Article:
Sleater-Kinney, Black Keys and four more concerts to see in Vancouver in November

The big news for November is the return of the Black Keys. The two-piece blues band reformed after five years to release their most recent album, Let’s Rock. They’ll play Rogers Arena Nov. 24.

Another biggie this month is Sleater-Kinney, the long-running Pacific Northwest indie-rock trio (reduced to a duo after drummer Janet Weiss left, following the recording of their latest album). They’re here Nov. 21.

Below, we’ve highlighted those two shows along with four others we think are worth checking out.

Frankie Cosmos (Nov 2, doors at 7 p.m., Fortune Sound Club, 147 E. Pender St.)—The quartet’s latest, Close It Quietly, is introspective, warm ‘n’ fuzzy bedroom-by-way-of-Brooklyn indie-pop. Greta Kline, who fronts the band, is the daughter of actors Kevin Kline and Phoebe Cates. Close It Quietly is the group’s fourth album. (Tickets: $22.50 at

Frankie Cosmos. Jackie Lee Young photo.

Julia Jacklin (Nov 19, show at 8 p.m., Venue, 881 Granville St.)—The singer/songwriter is on tour for her sophomore album, Crushing. It’s been likened to “a dreamy indie pop/confessional alt-country in the same vein as Angel Olsen or Sharon Van Etten.” Rolling Stone calls the album “a profound statement that stands as an early candidate for this year’s strongest singer-songwriter breakthrough.” (Tickets: $22 at

Brittany Howard (Nov. 19, Commodore Ballroom, 868 Granville St.)—The frontwoman of Alabama Shakes on tour for her debut solo album Jaime. Pitchfork calls the album “exceptional… a thrilling opus that pushes the boundaries of voice, sound, and soul to new extremes.” (Tickets: n/a)

Brittany Howard and band.

Chelsea Wolfe (Nov. 21, Vogue Theatre, 918 Granville St.)—The Northern California singer/songwriter is on tour for her latest album Birth of Violence. According to the media release, the record marks “a return to the reclusive nature of her earlier recordings… But the album also exists in the present; she examines navigating the world as a woman and addresses modern tragedies such as school shootings and the poisoning of the planet.” (Tickets: $19.99-24.99 at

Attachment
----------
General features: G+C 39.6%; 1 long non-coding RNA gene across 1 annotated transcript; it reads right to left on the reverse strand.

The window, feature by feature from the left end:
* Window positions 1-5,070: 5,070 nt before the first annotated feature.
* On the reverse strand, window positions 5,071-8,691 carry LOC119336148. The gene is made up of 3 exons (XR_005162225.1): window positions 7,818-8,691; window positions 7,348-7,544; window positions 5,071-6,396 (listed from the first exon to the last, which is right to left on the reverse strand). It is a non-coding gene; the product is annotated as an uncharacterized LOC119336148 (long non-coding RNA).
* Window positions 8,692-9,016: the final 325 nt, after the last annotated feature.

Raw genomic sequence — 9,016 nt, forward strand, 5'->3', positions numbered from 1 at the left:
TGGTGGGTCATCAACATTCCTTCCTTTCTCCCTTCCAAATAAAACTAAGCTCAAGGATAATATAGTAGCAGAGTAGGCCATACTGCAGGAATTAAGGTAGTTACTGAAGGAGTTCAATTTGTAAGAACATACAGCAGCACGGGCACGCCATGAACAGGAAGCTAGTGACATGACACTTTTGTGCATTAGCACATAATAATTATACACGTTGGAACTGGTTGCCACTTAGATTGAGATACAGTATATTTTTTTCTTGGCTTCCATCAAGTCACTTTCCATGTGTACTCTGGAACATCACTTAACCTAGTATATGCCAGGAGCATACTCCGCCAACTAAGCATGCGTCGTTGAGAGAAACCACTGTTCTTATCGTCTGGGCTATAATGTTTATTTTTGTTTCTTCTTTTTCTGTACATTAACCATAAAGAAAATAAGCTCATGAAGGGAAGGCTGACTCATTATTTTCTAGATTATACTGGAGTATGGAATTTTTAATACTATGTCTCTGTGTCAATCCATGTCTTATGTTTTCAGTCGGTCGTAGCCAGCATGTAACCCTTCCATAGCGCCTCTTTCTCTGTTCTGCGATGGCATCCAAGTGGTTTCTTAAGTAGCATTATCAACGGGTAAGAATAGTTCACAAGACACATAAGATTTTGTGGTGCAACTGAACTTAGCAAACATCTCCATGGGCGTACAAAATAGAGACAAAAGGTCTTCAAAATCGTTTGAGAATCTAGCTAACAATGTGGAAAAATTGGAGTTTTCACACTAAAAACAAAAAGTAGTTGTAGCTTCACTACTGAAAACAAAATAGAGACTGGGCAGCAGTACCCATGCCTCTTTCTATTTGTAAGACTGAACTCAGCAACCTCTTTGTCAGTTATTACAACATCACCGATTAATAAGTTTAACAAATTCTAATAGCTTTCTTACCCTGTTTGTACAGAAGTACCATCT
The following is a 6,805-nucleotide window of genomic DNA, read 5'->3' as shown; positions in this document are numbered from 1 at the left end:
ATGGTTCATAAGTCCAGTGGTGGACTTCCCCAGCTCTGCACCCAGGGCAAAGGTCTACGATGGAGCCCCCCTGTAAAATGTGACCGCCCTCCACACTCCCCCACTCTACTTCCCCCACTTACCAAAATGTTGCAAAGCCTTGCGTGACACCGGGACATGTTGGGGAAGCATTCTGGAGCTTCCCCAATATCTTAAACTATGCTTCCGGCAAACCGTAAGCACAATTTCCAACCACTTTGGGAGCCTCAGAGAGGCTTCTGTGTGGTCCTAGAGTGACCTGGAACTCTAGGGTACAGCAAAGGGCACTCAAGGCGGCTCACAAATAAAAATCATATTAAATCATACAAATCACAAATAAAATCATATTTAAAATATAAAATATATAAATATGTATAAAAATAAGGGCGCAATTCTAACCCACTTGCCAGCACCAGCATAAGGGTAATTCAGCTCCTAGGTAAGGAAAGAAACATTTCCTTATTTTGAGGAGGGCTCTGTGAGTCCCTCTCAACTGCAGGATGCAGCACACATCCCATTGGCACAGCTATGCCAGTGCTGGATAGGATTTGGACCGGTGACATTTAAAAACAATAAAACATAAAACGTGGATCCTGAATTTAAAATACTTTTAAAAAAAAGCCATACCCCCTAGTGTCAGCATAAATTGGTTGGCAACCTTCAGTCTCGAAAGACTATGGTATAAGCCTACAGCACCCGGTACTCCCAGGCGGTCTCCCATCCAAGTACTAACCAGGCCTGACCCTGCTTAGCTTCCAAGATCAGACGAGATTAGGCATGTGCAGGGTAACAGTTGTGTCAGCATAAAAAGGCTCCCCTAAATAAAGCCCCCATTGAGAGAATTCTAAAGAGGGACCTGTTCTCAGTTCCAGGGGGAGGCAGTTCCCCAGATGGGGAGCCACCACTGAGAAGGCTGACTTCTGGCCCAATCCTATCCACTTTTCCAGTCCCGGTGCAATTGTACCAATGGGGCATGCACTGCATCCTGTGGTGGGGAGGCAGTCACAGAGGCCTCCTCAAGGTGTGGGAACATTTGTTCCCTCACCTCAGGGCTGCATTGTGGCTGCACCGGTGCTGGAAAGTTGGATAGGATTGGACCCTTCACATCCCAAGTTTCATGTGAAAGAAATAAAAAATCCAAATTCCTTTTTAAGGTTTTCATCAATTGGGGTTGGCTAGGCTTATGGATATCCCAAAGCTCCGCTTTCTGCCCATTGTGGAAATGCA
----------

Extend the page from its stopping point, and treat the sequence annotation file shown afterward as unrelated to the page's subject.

Sleater-Kinney (Nov. 21, Commodore Ballroom)—After recording their latest album, The Center Won’t Hold, with avant-pop singer/songwriter/producer St. Vincent, founding members Corine Tucker and Carrie Brownstein lost long-time drummer Janet Weiss. The two are soldiering on, however, with drummer Angie Boylan, guitarist-keyboardist Katie Harkin, and keyboardist Toko Yasuda. “As a quintet, Sleater-Kinney has never sounded better, but it starts up front with Tucker and Brownstein, who trade vocals and guitar riffs with a jaw-dropping fury that made them riot-grrrl icons in the ‘90s,” the Pittsburgh Post-Gazette‘s Scott Mervis writes in a review of an Oct. 26 show. “All these years later, they left us with no doubt that they are still one of punk’s most talented, provocative and versatile bands.” (Tickets: $47.50 at

Sleater-Kinney plays the Commodore Ballroom Nov. 21.

The Black Keys (Nov. 24, Rogers Arena, 800 Griffiths Way)—Formed in Akron, Ohio, in 2001, Dan Auerbach and Patrick Carney have risen to the top of the blues-rock heap. Their commercial breakthrough came with the 2010 album Brothers, which featured the single “Tighten Up” and which received three Grammy Awards. Their latest is Let’s Rock, which they recorded with acclaimed producer Danger Mouse. Their Vancouver stop is the last of the tour and features supporting act Modest Mouse. (Tickets: starting at $56 at

Some other notable concerts include The Babe Rainbow (Nov. 7, Fox Cabaret), Thievery Corporation (Nov. 26 & 27, Commodore Ballroom), and Mount Eerie (Nov. 30, Christ Church Cathedral).


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